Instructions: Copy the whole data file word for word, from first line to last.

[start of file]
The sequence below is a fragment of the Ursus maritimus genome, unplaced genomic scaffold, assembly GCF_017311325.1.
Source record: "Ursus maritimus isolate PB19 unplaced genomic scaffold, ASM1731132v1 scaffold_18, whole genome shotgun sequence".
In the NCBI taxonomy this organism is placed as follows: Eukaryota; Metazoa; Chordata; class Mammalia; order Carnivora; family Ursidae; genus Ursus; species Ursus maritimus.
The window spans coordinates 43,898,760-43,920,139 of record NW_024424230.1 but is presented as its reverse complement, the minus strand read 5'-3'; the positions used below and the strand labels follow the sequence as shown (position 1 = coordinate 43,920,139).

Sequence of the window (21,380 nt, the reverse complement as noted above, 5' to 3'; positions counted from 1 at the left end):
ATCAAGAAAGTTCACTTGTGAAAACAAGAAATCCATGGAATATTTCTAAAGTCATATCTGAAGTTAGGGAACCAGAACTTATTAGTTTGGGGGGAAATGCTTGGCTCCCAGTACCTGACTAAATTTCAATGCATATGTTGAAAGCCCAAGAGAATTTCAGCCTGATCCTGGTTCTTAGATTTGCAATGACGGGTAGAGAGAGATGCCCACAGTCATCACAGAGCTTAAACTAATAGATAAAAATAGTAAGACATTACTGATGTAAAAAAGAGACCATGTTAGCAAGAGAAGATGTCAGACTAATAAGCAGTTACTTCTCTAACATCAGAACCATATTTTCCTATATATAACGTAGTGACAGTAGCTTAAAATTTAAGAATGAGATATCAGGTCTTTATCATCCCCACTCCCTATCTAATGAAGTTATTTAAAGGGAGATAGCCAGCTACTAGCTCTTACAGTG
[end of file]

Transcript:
The sequence below is a fragment of the Ursus maritimus genome, unplaced genomic scaffold, assembly GCF_017311325.1.
Source record: "Ursus maritimus isolate PB19 unplaced genomic scaffold, ASM1731132v1 scaffold_18, whole genome shotgun sequence".
In the NCBI taxonomy this organism is placed as follows: Eukaryota; Metazoa; Chordata; class Mammalia; order Carnivora; family Ursidae; genus Ursus; species Ursus maritimus.
The window spans coordinates 43,898,760-43,920,139 of record NW_024424230.1 but is presented as its reverse complement, the minus strand read 5'-3'; the positions used below and the strand labels follow the sequence as shown (position 1 = coordinate 43,920,139).

Sequence of the window (21,380 nt, the reverse complement as noted above, 5' to 3'; positions counted from 1 at the left end):
ATCAAGAAAGTTCACTTGTGAAAACAAGAAATCCATGGAATATTTCTAAAGTCATATCTGAAGTTAGGGAACCAGAACTTATTAGTTTGGGGGGAAATGCTTGGCTCCCAGTACCTGACTAAATTTCAATGCATATGTTGAAAGCCCAAGAGAATTTCAGCCTGATCCTGGTTCTTAGATTTGCAATGACGGGTAGAGAGAGATGCCCACAGTCATCACAGAGCTTAAACTAATAGATAAAAATAGTAAGACATTACTGATGTAAAAAAGAGACCATGTTAGCAAGAGAAGATGTCAGACTAATAAGCAGTTACTTCTCTAACATCAGAACCATATTTTCCTATATATAACGTAGTGACAGTAGCTTAAAATTTAAGAATGAGATATCAGGTCTTTATCATCCCCACTCCCTATCTAATGAAGTTATTTAAAGGGAGATAGCCAGCTACTAGCTCTTACAGTG